I work with hundreds of clients in the IT space, from the CIO of a major government agency in Washington to agile developers right here in Charleston. Most of the time, the problem isn’t technology. The problems are things like decision paralysis, misinformation, or lack of information altogether. These aren’t technology problems: these are human behavior problems.

Those who are truly successful in this Big Data, agile development, rapid prototyping world approach the use of technology like an orchestra conductor. I leverage existing technology, like graphic facilitation, design software, and custom interfaces, to help people and groups to map out their goals and identify the things they have to accomplish (or overcome) in order to achieve success. My technology doesn’t live in a single device or application. It’s a way of weaving together applications, tools, devices, information, and images to drive human behavior. Don’t focus on the symptom, which may be rooted in some form of technology, focus on the root cause of your problem — people.  And use technology to get them all to play in perfect harmony. This approach itself is a form of technology, and there are no minimum system requirements for it to function, perfectly.

Post authored by Scott Williams, Founder and CEO of MAGA Design for the Dig South Conference in Charleston, SC this week.

Visualizing the Outcome Means Seeing the Steps Along the Way by Sheldon Reiffenstein and Elizabeth Pfeifer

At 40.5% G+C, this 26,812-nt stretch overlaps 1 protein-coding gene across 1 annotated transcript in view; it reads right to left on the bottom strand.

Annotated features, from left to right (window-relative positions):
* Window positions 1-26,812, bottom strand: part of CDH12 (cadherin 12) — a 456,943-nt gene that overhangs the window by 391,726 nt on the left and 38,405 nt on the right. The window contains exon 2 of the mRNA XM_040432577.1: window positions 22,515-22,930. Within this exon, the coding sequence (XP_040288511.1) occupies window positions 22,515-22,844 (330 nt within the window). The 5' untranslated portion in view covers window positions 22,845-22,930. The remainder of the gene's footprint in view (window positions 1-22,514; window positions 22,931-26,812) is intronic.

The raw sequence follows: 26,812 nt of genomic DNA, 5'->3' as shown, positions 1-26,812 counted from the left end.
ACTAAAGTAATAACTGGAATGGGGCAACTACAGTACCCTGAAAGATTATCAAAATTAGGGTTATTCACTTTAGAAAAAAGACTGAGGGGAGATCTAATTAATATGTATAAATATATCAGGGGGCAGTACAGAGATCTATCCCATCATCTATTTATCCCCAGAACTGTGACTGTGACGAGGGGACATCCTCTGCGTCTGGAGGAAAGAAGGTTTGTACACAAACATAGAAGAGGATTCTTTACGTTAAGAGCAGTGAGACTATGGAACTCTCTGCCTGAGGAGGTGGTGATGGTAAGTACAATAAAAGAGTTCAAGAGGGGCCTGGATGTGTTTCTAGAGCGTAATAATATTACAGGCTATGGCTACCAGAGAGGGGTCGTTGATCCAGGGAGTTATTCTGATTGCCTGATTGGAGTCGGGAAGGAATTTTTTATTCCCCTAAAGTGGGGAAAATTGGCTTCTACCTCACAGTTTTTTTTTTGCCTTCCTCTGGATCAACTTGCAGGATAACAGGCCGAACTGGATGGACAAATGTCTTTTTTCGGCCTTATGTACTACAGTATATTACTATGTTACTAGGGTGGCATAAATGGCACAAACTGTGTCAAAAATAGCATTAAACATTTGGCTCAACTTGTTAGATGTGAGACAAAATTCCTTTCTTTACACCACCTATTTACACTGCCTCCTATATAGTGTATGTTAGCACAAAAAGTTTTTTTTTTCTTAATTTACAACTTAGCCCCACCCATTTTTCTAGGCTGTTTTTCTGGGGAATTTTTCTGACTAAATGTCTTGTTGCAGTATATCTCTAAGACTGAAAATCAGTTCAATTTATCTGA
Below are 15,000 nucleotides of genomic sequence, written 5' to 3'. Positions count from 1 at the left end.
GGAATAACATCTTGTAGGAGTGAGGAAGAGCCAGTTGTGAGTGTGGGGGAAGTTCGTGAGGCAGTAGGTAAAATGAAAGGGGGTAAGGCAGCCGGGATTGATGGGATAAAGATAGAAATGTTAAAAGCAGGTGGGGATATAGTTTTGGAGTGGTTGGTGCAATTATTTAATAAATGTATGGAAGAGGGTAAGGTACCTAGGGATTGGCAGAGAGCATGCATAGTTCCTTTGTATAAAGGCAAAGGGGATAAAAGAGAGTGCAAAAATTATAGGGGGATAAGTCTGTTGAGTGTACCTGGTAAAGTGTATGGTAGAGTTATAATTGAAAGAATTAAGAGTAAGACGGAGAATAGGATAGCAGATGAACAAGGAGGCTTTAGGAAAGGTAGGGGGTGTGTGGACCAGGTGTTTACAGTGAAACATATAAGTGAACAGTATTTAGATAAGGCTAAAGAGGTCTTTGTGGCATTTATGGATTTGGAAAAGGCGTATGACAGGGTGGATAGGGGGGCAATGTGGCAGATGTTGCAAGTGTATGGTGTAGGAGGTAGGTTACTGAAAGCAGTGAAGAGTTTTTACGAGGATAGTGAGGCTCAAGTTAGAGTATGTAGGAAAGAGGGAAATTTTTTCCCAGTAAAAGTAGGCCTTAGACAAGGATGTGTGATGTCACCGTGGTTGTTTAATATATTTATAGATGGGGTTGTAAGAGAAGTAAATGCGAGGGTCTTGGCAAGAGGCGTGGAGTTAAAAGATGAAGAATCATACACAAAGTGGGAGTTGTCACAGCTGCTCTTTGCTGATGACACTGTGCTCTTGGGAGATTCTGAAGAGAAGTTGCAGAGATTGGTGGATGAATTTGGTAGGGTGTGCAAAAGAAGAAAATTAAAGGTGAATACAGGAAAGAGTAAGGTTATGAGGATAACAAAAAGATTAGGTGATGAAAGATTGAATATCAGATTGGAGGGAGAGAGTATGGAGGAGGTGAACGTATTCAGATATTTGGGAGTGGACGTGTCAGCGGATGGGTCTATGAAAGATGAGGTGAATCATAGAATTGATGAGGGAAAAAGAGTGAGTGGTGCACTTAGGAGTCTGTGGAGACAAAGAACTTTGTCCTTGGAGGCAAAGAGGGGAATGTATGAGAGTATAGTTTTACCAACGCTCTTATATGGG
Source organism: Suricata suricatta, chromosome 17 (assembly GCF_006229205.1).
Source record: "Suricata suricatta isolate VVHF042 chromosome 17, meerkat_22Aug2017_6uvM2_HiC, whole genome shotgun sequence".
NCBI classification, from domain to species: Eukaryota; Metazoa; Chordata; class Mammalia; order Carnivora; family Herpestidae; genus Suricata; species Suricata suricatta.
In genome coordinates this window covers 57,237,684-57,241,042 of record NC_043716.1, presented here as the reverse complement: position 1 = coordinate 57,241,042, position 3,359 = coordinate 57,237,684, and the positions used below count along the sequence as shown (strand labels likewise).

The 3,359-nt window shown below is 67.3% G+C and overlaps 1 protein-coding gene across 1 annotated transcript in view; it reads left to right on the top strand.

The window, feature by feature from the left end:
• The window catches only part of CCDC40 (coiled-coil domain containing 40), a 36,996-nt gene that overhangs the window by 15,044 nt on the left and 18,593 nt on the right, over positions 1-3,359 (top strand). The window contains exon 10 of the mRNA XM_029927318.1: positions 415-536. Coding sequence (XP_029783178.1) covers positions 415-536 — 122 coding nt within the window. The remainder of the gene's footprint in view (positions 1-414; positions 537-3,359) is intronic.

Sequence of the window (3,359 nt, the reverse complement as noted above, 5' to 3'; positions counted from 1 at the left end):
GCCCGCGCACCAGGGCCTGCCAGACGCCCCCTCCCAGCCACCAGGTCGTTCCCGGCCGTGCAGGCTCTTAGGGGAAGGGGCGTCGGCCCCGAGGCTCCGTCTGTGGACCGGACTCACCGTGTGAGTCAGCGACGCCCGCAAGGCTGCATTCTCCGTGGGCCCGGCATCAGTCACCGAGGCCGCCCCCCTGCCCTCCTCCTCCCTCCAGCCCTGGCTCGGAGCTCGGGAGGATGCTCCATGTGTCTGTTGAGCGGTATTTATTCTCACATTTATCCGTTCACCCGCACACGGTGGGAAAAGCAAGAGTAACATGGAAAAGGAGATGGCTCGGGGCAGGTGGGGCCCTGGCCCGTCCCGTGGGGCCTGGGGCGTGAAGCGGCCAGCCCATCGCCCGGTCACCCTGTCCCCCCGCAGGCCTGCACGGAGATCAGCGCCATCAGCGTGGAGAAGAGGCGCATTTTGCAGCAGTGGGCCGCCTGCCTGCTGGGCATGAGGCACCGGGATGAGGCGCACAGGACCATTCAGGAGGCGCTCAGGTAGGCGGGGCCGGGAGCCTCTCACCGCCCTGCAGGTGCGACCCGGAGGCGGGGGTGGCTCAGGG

We have been taught over the past decade or so to visualize our goals. Teachers are told to plan their lessons with the end (the assessment of learning) in mind; doctors devise treatment plans consisting of various components to cure a patient; and athletes are coached to visualize the race in their heads before exiting the gate. Making it to the end,however, isn’t just about seeing a smiling student waving an “A+” test, a cancer patient sobbing with joy at being told they are in remission, or a skier crossing the finish line. Visualization also consists of being able to see – and thus plan for – the steps involved in the process.

The New York Times recently ran a terrific series of graphics involving Olympic Slalom gold medalist Mikaela Shiffrin’s winning run. The graphic is composed of a series of pictures taken yard-by-yard just as she had trained to see it. This type of visualization has been called small multiples by Edward Tufte, who has been called the world’s leading analyst of visual information. Small multiples, says Tufte, “visually enforce comparisons of change,” allowing for uninterrupted visual reasoning.∗  Notice, at one point how Shiffrin almost loses control, falls back on her skis for the slightest moment, but recovers to win the gold medal. Small multiples are just one way to visualize the steps to success.

Business journeys rarely run completely smoothly. Almost inevitably, a business will “fall back on its skis” as some problem occurs that has the potential to knock it off course. But, like the teacher, the doctor and the athlete who have planned their course, when a customer can harness the power of the visualization process, they have the ability to readjust and, using their visual map of steps to successful outcome, they can recover and achieve their goal.

 

Tufte, E. (1990). Envisioning Information. (p. 67). Cheshire, CT: Graphics Press LLC.